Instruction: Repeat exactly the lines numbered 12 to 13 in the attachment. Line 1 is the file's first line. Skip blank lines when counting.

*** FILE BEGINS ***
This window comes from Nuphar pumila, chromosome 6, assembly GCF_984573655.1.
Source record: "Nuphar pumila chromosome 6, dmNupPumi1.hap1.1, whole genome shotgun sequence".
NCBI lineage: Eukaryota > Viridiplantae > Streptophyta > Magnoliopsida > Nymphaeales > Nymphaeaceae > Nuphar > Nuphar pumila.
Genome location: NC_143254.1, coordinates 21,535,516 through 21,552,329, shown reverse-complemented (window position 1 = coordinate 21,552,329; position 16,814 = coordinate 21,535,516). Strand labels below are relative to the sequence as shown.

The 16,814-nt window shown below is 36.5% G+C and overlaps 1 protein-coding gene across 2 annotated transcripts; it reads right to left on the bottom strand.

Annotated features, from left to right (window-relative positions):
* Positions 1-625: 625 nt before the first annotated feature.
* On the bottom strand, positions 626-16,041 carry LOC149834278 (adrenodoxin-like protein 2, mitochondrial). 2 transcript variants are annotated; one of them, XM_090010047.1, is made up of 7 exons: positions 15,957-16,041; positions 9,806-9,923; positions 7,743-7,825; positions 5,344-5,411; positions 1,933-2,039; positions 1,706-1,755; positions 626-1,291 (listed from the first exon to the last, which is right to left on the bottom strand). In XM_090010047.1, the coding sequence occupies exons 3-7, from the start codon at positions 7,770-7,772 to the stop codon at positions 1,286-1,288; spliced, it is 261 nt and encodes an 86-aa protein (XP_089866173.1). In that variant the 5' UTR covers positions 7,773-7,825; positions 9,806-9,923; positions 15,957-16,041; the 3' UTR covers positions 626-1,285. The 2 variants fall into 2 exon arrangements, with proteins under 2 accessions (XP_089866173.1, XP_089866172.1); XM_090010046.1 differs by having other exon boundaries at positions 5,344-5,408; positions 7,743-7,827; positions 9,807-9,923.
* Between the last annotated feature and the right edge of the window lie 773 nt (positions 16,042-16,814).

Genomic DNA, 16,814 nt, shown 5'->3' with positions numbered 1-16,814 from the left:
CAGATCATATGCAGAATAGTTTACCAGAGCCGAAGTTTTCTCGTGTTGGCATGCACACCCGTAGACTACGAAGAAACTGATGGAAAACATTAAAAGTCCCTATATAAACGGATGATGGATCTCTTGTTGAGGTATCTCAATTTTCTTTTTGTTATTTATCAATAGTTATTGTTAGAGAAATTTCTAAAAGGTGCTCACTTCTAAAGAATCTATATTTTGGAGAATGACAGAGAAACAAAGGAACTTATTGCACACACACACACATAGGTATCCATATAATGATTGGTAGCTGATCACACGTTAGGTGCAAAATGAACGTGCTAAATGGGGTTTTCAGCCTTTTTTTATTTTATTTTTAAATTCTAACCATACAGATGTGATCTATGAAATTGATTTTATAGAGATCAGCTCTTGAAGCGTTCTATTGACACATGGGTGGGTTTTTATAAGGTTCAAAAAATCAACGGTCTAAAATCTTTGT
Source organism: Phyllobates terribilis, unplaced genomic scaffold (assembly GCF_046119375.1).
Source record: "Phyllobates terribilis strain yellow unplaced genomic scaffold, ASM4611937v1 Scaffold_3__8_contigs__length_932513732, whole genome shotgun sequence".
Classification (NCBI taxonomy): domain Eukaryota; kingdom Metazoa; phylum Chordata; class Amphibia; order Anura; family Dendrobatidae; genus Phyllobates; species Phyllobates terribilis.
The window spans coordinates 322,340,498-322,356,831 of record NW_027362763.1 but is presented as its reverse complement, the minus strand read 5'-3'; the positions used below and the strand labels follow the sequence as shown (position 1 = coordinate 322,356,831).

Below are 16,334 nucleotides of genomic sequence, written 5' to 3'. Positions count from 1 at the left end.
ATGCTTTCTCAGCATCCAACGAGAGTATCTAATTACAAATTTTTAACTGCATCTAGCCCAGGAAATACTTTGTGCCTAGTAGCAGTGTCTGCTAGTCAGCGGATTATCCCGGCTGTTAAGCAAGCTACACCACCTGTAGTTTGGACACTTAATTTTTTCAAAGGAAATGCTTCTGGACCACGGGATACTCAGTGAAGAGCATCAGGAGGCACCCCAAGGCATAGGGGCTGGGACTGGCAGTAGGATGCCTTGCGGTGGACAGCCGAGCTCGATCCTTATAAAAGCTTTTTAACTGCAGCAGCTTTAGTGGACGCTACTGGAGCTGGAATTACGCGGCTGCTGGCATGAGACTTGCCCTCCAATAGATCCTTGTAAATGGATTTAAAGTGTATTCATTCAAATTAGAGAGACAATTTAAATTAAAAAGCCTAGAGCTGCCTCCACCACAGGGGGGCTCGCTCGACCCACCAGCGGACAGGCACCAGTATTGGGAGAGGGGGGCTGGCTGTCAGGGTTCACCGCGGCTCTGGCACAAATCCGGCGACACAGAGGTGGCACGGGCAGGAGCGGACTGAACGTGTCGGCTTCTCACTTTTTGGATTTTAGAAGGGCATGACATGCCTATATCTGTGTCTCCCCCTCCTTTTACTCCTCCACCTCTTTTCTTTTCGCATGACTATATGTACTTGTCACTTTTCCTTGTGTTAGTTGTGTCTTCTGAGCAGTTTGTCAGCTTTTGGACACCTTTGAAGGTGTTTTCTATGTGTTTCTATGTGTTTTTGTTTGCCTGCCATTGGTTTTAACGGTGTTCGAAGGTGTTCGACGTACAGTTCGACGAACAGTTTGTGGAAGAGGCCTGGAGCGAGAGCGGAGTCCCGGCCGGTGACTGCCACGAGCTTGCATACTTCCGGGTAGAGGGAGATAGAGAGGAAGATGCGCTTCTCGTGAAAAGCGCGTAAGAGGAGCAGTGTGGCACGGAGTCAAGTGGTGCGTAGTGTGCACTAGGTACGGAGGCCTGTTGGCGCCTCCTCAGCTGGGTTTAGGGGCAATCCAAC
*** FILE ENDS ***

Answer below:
Source organism: Phyllobates terribilis, unplaced genomic scaffold (assembly GCF_046119375.1).
Source record: "Phyllobates terribilis strain yellow unplaced genomic scaffold, ASM4611937v1 Scaffold_3__8_contigs__length_932513732, whole genome shotgun sequence".